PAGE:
OLD MEN AT MIDNIGHT

Chaim Potok, Author . Knopf $23 (288p) ISBN 978-0-375-41071-0

The ninth novel from Potok (The Chosen; My Name Is Asher Lev; etc.) is actually a series of three linked novellas, all of which vividly examine the horrors of war. The link is a woman, Ilana Davita Dinn, to whom three different men tell their stories. In "The Ark Builder," Davita, just out of high school in Brooklyn, gives English lessons to 16-year-old Noah Stremin in 1947. The only Jew from his Polish town to survive the Holocaust, he slowly opens up to Davita, telling her of his friendship with Reb Binyomin, the caretaker of his village's synagogue. As a graduate student in "The War Doctor," Davita encourages visiting lecturer Leon Shertov to write about his experiences under Stalin. A young soldier in World War I, Leon was saved by a Jewish doctor, whom he secretly taught to read Hebrew. Later, Leon became a KGB interrogator, and after World War II, he encounters the doctor again—this time as a prisoner, a victim of Stalin's paranoid campaign against physicians. Finally Davita, now a successful author herself, befriends renowned history professor Benjamin Walter as he struggles to write his memoirs. She helps him to remember such pivotal events as his adolescent tutelage under Mr. Zapiski, who served in World War I with his father, as well as his own experiences in World War II. The stories Potok's men tell as they "roar with rage against the void" are as moving as they are riveting. Unfortunately, Davita's role as confessor reduces her to little more than a cipher, and it seems a mistake to have her narrate the first story (Potok at no point sounds like a 17-year-old girl). But "The War Doctor," the grimmest and most nuanced of the stories, alone is worth the price of admission. (Oct. 23)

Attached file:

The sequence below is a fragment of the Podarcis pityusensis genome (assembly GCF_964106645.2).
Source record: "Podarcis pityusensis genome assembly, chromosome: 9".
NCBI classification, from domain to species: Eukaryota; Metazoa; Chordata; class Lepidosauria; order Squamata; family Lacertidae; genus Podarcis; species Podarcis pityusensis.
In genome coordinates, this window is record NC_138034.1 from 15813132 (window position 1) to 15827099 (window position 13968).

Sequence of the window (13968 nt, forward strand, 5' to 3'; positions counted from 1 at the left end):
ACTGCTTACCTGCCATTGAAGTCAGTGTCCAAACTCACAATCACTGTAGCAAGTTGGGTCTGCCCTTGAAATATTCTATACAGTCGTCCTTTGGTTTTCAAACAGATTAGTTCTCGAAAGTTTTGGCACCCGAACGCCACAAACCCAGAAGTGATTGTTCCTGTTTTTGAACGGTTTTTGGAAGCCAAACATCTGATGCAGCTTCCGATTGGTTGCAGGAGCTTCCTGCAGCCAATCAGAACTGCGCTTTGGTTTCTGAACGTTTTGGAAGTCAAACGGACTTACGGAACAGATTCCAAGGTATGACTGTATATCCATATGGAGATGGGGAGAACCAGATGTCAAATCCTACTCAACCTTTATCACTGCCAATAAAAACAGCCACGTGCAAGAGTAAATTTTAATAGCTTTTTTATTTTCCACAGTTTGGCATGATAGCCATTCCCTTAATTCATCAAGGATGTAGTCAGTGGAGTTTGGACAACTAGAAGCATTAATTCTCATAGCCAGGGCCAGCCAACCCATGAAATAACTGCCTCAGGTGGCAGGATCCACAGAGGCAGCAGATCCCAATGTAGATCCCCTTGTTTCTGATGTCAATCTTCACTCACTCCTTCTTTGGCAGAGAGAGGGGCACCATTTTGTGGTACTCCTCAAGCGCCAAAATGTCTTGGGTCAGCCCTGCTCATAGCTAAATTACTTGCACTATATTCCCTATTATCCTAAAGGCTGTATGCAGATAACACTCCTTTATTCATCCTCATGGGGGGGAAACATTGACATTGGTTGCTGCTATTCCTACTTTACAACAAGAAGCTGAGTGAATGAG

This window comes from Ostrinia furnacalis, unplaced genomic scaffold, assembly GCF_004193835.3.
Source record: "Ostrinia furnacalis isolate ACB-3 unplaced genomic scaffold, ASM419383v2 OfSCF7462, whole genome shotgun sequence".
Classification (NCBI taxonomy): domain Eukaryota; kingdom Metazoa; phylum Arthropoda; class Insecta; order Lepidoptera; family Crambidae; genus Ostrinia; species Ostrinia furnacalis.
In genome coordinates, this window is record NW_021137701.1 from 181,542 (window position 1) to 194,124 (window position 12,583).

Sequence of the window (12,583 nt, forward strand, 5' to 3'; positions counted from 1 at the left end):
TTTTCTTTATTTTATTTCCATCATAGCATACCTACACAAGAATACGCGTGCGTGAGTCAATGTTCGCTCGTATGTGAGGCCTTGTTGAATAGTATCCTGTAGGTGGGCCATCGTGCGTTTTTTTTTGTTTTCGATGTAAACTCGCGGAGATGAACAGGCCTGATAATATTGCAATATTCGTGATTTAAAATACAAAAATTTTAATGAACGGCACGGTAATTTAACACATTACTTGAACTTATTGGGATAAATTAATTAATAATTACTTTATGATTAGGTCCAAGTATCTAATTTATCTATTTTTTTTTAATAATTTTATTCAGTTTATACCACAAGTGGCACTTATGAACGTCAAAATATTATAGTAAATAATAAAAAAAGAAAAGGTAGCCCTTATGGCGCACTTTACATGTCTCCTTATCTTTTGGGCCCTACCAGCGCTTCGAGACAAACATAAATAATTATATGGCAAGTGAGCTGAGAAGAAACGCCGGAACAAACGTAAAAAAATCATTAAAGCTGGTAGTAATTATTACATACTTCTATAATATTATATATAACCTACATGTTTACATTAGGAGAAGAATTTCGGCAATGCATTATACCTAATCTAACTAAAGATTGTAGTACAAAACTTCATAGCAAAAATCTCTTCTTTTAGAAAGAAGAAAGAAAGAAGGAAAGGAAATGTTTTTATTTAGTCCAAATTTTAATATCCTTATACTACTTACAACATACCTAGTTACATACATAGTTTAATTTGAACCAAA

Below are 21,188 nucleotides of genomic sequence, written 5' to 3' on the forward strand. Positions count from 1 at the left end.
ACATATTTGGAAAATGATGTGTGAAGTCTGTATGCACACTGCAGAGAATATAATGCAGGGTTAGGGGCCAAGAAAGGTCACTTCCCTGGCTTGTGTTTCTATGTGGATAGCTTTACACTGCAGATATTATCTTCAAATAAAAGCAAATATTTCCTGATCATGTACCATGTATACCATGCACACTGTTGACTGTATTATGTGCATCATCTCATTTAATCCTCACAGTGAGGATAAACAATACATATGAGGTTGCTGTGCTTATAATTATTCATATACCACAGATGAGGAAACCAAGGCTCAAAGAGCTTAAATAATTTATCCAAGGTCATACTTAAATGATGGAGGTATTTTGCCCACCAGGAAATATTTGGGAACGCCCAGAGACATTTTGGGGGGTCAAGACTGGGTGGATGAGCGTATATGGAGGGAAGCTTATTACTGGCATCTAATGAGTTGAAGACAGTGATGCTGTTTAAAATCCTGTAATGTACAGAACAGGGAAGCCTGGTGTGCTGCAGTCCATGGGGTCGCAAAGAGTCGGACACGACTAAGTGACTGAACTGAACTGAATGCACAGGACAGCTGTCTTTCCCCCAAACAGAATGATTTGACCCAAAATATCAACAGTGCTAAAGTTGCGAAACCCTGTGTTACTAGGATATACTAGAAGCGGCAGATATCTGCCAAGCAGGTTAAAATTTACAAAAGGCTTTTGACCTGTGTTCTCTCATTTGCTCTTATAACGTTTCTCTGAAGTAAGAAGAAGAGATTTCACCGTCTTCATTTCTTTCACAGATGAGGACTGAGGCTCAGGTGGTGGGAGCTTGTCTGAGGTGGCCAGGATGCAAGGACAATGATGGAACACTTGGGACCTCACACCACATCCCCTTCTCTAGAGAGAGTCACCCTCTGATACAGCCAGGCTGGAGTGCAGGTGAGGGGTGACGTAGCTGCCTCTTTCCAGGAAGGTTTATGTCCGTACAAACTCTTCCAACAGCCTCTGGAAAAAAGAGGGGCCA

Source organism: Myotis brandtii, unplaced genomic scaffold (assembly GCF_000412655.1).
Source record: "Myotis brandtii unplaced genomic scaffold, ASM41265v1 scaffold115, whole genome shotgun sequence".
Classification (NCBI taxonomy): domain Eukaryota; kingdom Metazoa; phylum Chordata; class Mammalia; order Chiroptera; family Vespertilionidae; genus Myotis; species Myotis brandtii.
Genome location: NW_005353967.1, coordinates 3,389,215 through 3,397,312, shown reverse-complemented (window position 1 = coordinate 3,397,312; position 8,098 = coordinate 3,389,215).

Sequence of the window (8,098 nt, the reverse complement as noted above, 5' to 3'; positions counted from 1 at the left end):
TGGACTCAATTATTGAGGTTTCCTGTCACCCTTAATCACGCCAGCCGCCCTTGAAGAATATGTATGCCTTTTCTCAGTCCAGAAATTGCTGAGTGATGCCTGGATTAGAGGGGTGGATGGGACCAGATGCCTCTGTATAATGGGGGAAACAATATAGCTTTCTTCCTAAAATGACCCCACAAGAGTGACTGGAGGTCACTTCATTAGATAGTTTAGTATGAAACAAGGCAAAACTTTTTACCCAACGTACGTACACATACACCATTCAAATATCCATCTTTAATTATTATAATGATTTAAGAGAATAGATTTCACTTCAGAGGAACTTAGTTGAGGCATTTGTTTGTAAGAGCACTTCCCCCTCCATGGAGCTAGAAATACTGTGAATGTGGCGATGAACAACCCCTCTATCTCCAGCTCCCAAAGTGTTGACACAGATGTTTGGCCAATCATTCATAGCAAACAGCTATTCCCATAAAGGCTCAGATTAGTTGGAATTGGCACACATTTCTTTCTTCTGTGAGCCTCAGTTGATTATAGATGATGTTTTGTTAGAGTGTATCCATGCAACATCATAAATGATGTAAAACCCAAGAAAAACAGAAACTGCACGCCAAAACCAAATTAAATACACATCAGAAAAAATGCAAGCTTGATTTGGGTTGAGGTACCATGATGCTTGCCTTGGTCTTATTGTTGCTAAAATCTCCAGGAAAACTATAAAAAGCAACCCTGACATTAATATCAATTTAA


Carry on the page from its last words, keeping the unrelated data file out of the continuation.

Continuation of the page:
Reviewed on: 11/05/2001
Release date: 10/01/2001
Open Ebook - 149 pages - 978-0-307-48900-5
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